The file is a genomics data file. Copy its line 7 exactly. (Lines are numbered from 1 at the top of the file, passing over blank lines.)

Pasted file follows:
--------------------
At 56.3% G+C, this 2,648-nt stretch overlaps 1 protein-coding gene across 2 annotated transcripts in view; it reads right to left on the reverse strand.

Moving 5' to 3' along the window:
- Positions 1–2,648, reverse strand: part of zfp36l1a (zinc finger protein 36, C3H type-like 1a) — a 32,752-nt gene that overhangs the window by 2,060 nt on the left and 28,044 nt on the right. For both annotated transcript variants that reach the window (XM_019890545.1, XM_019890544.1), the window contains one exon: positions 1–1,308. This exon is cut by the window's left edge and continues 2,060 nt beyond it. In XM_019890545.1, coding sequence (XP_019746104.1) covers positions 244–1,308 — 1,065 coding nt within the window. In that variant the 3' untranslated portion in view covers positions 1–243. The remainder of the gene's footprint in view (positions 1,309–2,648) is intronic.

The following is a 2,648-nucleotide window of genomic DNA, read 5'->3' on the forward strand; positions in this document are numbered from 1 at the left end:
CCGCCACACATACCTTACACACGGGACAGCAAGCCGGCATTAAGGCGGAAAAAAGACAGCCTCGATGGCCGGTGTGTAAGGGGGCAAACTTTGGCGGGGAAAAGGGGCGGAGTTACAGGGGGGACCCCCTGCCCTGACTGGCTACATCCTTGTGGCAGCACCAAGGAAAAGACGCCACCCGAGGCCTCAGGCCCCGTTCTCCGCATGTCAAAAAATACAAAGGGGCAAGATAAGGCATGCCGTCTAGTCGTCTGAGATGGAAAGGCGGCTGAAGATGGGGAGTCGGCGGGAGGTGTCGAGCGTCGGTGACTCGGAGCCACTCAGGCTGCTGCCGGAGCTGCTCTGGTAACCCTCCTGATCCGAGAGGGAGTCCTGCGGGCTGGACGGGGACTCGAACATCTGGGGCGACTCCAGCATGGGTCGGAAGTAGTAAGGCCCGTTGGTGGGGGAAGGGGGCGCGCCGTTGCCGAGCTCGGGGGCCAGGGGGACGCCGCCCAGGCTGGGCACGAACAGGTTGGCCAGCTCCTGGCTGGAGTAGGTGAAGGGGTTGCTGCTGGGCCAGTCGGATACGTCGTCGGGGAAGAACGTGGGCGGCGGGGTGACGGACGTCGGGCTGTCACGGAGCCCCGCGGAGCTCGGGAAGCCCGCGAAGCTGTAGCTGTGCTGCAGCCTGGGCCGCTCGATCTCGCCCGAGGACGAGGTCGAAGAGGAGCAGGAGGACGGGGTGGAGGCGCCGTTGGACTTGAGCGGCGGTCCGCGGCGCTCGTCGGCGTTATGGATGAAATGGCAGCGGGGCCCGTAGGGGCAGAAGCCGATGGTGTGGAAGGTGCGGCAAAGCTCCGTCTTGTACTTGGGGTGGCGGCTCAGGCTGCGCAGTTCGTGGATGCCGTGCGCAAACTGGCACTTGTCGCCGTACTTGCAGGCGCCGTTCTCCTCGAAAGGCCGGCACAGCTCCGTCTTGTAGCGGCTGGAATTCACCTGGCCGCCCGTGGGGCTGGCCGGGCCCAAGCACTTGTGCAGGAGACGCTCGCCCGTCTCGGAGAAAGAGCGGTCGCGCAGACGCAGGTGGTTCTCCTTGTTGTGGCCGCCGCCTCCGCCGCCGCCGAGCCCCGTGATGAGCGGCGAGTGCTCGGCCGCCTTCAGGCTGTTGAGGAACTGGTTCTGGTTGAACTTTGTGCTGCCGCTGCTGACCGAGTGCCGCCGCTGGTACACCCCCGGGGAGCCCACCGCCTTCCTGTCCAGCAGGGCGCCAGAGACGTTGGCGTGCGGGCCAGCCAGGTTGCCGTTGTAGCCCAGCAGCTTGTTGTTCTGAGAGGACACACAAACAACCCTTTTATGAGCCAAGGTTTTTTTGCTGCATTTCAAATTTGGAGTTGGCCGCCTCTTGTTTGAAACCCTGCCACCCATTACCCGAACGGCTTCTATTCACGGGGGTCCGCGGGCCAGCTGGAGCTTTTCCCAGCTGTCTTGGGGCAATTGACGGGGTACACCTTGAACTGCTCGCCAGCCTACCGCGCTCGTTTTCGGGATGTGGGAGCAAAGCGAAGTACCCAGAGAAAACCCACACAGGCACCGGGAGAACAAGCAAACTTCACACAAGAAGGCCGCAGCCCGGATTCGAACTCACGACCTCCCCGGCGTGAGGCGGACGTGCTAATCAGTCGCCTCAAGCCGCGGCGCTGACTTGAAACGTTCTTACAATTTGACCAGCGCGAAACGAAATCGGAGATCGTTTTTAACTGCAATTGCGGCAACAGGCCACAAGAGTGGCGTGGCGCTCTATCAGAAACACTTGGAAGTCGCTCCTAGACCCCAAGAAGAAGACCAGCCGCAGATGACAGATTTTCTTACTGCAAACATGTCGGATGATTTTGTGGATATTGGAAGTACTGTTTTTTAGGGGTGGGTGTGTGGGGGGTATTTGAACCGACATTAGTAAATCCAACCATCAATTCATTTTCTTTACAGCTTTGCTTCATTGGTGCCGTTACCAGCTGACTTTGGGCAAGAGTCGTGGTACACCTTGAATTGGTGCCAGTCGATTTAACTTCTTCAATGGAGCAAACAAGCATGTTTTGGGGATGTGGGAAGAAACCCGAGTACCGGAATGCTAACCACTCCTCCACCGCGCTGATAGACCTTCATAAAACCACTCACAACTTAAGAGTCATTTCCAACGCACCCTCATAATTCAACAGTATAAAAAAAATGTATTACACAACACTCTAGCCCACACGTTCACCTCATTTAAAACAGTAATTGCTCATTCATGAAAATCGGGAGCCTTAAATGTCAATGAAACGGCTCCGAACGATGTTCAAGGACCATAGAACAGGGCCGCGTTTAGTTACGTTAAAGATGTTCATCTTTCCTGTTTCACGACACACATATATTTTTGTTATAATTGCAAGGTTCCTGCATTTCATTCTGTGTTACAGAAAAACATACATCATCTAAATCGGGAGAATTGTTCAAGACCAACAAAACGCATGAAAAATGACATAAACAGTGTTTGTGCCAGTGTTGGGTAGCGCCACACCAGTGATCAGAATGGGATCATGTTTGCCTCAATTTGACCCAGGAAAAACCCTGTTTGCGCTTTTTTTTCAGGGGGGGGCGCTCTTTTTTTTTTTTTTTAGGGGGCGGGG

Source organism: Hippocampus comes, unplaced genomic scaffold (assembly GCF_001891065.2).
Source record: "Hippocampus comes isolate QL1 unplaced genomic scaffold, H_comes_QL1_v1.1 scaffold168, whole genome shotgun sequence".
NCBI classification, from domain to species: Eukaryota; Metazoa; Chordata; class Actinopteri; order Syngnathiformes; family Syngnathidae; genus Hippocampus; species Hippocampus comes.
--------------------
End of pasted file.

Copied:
Source record: "Hippocampus comes isolate QL1 unplaced genomic scaffold, H_comes_QL1_v1.1 scaffold168, whole genome shotgun sequence".